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Biospecimen Policy


Rules and Guidelines for Approval of Proposals Which Utilize Stored Biosamples

As of May, 2015:

Anyone considering a CHS Ancillary Study that would use stored samples must contact the Central Laboratory as early as possible in their planning process. While there are still many CHS samples in the Repository, some sample types are limited, and any given study may not be feasible. Also, please especially note #10, below.

  1. We do not set aside samples while projects are being reviewed for funding or in other ways delayed or not ready to start; we will try to work with investigators to assure availability by the time of funding.
  2. We only consider projects of high scientific merit, as assessed by the Lab Committee.
  3. We only consider projects that are consistent with CHS Mission and Goals; the project must add substantially to CHS.
  4. We only consider projects for which CHS samples are the best resource available; in other words, why CHS samples rather than ARIC, CARDIA, MESA, etc?
  5. We will approve year 9 samples first; justification is needed to obtain year 5 samples; further justification is needed to obtain year 2 samples.
  6. We will approve thawed samples first; justification is needed to obtain unthawed samples.
  7. We will approve the sample type (serum, EDTA, citrate) in greatest abundance first; justification is needed to obtain samples with lesser abundance.
  8. We will only approve a sample volume of 250 uL or less; a Steering Committee vote is required to approve more than that.
  9. We will leave one unthawed aliquot; a Steering Committee vote is required to use the last unthawed aliquot.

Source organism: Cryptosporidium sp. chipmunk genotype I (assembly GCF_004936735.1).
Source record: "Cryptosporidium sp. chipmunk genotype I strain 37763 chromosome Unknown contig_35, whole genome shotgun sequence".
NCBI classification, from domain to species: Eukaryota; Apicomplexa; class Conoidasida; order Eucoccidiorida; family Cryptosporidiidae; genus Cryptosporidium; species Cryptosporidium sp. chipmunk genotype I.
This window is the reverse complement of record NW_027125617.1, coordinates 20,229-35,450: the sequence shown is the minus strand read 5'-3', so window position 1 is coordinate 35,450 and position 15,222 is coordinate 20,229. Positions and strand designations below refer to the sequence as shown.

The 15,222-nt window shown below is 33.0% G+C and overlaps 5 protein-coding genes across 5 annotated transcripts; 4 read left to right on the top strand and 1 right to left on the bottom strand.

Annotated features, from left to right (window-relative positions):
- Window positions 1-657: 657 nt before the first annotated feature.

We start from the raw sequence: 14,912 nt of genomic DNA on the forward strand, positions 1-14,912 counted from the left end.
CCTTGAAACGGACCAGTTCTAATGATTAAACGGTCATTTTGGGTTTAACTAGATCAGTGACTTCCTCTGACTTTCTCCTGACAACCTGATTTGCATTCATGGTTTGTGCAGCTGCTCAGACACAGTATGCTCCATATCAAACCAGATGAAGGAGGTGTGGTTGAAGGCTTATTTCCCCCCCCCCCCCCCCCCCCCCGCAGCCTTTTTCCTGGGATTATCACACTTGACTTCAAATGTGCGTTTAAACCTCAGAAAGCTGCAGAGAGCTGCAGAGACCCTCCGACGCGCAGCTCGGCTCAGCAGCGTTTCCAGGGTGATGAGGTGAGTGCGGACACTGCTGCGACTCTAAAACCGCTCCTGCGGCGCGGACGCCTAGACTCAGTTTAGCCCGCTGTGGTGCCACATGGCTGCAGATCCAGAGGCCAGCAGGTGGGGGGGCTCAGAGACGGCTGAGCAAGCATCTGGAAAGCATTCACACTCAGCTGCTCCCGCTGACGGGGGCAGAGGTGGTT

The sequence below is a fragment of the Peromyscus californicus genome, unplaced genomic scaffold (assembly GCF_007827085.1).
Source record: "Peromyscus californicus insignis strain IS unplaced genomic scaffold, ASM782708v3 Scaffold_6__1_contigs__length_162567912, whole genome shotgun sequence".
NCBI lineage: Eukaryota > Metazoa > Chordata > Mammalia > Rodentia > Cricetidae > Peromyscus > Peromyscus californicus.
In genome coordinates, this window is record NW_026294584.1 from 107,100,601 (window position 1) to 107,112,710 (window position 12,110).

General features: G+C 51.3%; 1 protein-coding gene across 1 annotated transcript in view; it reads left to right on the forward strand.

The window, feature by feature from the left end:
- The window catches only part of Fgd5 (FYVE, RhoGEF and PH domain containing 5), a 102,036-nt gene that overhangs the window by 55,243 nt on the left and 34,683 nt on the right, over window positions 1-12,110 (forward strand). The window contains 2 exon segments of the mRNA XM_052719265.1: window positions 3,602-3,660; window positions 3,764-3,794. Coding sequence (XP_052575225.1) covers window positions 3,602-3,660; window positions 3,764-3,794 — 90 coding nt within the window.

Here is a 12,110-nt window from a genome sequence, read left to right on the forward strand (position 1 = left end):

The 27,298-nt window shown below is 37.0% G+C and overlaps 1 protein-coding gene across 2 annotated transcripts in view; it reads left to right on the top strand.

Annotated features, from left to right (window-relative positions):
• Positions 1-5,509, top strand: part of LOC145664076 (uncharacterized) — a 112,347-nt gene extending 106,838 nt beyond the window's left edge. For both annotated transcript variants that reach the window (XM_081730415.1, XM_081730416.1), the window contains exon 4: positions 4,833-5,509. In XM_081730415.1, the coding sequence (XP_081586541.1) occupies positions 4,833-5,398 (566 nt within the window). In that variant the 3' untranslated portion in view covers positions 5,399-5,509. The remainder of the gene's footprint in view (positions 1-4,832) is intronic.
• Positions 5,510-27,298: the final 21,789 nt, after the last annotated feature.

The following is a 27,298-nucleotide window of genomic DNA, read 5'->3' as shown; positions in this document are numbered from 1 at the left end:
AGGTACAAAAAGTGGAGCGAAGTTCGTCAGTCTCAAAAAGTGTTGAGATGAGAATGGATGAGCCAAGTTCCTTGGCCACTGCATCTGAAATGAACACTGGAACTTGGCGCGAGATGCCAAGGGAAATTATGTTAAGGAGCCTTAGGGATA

10. We will only consider proposals with an attached Repository Report (an estimate of the impact of the proposal on the Repository) obtained by the applicant from the Central Lab in Vermont (two weeks are needed for preparing such a report before submitting a proposal for approval).
  11. We will only consider proposals in which the proposed assays have been validated as sensitive enough and reproducible enough for the study; if done at an outside laboratory, that laboratory must provide evidence that they understand population-based assay work, including a brief review of quality assurance/quality control.
  12. We will consider the following issues as important in prioritizing proposals:
    1. Does the proposal integrate activities with other studies to limit freeze-thaw cycles?
    2. Is the proposal important to a new investigator(s)?
    3. Does the proposal help fill out the overall CHS portfolio?
  13. Approved ancillary studies have 3 years to become active (with or without funding), after which they will be withdrawn and must be resubmitted for reapproval.


To request a Repository Report: Elaine Cornell, Central CHS Blood Laboratory, Vermont